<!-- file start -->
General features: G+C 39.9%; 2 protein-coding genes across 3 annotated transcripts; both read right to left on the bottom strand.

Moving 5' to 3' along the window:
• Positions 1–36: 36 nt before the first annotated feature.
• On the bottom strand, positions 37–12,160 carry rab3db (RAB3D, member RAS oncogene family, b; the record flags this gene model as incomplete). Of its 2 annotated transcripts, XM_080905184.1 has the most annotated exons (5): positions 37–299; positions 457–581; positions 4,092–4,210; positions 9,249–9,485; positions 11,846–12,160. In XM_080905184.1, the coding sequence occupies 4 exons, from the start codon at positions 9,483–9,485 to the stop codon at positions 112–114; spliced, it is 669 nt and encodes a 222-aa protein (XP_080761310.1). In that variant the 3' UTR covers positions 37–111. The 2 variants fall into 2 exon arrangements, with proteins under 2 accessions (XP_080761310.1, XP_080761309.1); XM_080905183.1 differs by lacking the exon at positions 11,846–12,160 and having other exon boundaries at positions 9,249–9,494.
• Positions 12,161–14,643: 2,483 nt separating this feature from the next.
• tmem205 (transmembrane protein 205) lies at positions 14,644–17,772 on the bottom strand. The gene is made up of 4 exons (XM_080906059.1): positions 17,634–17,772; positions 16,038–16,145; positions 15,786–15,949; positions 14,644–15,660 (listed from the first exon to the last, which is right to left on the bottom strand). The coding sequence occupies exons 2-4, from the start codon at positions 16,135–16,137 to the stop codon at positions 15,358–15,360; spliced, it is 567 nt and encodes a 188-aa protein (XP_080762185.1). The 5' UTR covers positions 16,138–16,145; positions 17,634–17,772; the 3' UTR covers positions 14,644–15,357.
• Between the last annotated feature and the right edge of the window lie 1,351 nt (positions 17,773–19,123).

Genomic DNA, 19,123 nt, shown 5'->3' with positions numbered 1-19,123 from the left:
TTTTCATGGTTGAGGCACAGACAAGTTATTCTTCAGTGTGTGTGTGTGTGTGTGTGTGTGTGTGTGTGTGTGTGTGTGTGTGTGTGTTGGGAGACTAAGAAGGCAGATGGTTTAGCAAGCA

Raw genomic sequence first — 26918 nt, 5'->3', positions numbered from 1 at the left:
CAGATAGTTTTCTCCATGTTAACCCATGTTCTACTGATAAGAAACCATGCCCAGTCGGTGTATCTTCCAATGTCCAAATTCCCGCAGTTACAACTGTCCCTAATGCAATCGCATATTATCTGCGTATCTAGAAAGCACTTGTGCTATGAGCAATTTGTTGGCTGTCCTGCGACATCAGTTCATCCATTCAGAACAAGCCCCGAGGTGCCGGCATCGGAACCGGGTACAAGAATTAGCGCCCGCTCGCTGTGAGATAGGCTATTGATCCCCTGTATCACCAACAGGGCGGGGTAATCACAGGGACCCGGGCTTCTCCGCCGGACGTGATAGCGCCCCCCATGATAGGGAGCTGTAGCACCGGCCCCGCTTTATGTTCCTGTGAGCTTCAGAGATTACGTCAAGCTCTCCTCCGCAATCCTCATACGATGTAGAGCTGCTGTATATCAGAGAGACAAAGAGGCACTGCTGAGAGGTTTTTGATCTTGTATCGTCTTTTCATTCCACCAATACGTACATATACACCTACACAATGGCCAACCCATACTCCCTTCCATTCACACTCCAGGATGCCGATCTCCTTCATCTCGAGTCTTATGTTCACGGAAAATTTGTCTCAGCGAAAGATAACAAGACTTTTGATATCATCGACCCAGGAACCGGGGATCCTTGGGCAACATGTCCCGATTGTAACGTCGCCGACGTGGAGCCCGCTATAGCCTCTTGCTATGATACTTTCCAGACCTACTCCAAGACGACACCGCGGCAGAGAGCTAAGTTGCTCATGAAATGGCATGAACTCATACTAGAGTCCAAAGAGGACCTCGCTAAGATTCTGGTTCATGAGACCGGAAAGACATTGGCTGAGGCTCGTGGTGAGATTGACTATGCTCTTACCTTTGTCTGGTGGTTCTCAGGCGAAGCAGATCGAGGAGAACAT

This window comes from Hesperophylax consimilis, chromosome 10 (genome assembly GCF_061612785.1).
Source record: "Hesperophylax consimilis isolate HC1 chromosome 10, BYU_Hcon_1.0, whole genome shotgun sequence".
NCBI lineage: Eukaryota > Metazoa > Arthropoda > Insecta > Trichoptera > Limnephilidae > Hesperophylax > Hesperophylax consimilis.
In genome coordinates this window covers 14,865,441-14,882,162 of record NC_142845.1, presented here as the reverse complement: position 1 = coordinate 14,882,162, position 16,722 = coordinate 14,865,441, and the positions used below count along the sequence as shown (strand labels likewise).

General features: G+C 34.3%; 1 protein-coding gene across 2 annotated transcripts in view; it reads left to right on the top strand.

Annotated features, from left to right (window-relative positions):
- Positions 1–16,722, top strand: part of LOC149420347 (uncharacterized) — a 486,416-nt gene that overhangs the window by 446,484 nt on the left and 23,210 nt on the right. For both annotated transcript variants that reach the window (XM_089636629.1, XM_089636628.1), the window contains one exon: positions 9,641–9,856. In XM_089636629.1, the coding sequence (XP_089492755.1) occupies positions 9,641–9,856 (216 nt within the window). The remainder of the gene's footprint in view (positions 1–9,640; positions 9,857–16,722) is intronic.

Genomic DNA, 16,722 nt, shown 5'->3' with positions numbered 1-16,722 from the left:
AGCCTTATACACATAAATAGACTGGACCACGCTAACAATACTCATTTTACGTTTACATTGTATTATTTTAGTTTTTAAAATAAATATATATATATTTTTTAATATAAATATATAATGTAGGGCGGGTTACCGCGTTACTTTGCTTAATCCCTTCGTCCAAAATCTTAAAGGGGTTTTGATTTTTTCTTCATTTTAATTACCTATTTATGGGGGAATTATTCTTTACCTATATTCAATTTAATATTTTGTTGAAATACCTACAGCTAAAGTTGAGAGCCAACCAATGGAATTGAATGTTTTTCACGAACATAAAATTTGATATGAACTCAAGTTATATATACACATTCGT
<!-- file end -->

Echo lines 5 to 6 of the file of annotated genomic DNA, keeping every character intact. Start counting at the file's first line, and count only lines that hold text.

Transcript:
• Positions 12,161–14,643: 2,483 nt separating this feature from the next.
• tmem205 (transmembrane protein 205) lies at positions 14,644–17,772 on the bottom strand. The gene is made up of 4 exons (XM_080906059.1): positions 17,634–17,772; positions 16,038–16,145; positions 15,786–15,949; positions 14,644–15,660 (listed from the first exon to the last, which is right to left on the bottom strand). The coding sequence occupies exons 2-4, from the start codon at positions 16,135–16,137 to the stop codon at positions 15,358–15,360; spliced, it is 567 nt and encodes a 188-aa protein (XP_080762185.1). The 5' UTR covers positions 16,138–16,145; positions 17,634–17,772; the 3' UTR covers positions 14,644–15,357.